Hold on, don't shoot the messenger, I am only commenting on this survey conducted by Professor Jacqueline Scott of Cambridge university.

It seems that attitudes to working mums has begun to change back to thinking that perhaps it is better for women to be at home.

That is an interesting change and what is more it has begun to swing as more parents put their children with minders and go out to work.

From a personal point of view I can see why attitudes are changing and in some ways that is no bad thing. There seemed to be a building disdain for women who stayed at home to look after kids and it is also a job which is under appreciated.

However it would be a very bad thing if people started feeling constrained by others. After all people do need to make their own decisions. In quite a few cases it can make more sense for the man to stay at home for example. I am not sure it does make sense for both parents to work full time at the same time thus having their children in full time care though sometimes that is necessary.

Any way, I think I ought to shut up now before I did an even deeper hole for myself!

The BBC has this.

I have just bought £130 of Northern Rock Shares!

I know, I know, you must think I am mad, and I have to say I see your point, but I have just bought £130 of Northern Rock shares anyway.

The transaction was easy and fairly painless as far as I was concerned. I did not have to sign any papers, call any stock brokers or anything like that.

In fact coming to think about it, I wasn't even asked. Someone just dipped their hands in my pocket, just took the money and bought the shares.

Still the paper work is easy. No share certificates or anything like that.

On the upside its not like there will be any profits to pay tax on, on the downside I will not be able to write my losses of against the already murderous tax I pay.

The BBC has this.

Monday, August 04, 2008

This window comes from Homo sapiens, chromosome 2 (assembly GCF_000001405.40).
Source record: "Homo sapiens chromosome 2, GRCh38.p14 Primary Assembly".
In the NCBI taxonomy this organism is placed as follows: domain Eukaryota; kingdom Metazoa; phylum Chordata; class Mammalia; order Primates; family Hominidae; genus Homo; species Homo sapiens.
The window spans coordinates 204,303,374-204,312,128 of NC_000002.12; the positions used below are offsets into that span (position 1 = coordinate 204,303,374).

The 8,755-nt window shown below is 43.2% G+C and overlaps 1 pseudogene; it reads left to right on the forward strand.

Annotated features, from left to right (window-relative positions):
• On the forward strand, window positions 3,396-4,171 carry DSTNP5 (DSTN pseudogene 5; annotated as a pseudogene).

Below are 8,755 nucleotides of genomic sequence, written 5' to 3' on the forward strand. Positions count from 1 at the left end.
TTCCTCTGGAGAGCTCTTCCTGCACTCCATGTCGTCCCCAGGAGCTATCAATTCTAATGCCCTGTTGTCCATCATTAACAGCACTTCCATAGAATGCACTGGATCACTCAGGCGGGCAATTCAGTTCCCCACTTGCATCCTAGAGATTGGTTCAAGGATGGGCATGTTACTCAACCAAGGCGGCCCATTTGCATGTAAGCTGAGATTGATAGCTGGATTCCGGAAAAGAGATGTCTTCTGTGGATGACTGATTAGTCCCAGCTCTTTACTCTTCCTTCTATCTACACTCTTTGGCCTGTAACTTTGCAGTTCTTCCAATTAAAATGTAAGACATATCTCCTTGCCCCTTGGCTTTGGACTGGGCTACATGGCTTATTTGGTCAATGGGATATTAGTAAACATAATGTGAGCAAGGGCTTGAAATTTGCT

Richard Dawkins and the non existence of God

I have to say I have heard a few snippets of what Richard Dawkins has had to say on the subject of religion, but never quite realised what a plonker he is.

Channel 4 have just screened a documentary billed as being about Charles Darwin whereas it was in fact about Richard Dawkins using the Origin of Species as an attack on religion. A bot of a shame really as Charles Darwin was a clever fellow, whom I would have liked to hear about. Richard Dawkins on the other hand I can live without.

His theory on the non existence of God seems to go along the lines of:

Christianity says the world was created in 6 days.

Evolution says it wasn't, ergo God does not exist.

Needless to say with thinking like that, it is no surprise to find h is a biologist rather than a mathematician or physicist.

The problem with Dawkins proposition is that he us taking the bible far too literally. For example what about the earth being created in 6 days? Well who's days? Ours? God's? Where is the evidence to say?

Further more, the bible and others like it have not only been passed down for generations often orally, but also crucially is not supposed to be a scientific treatise which is why it does not mention quantum theory, but a treatise on the way people should interact with each other and with God.

Sunday, August 03, 2008

Gordon Brown declared Bankrupt!

You will not have read this in any of the national news papers but Gordon Brown has been declared bankrupt.

Personally I feel sorry for him. I don't know what is worse. Being declared bankrupt or having as a namesake the most unpopular Prime minister in history.

Curiously though it was in the High Court which is an odd place to make a window cleaner bankrupt. I wish him luck, he is going to need it.

Saturday, August 02, 2008

Whatever you do, don't catch an unfashionable disease

Please don't.

There are fashionable diseases, like AIDS or breast cancer, then there are unfashionable ones like prostate cancer, malaria or Alzheimer's.

If you look at how many people who are going get a given disease and how much is spent on research and treatment there are clearly fashionable diseases and unfashionable ones.

Friday, August 01, 2008

Barry George guilty! but not of murder...

Well, the worst you say say about Barry George is that he is a bit odd, which combined wit the fact that he lived near Jill Dando about sums up the prosecution case against him.

I am very pleased he has been acquitted because last time I looked being a bit odd was not a criminal offence.

I wonder of the police will investigate the murder properly. Somehow I doubt it.

The BBC has this.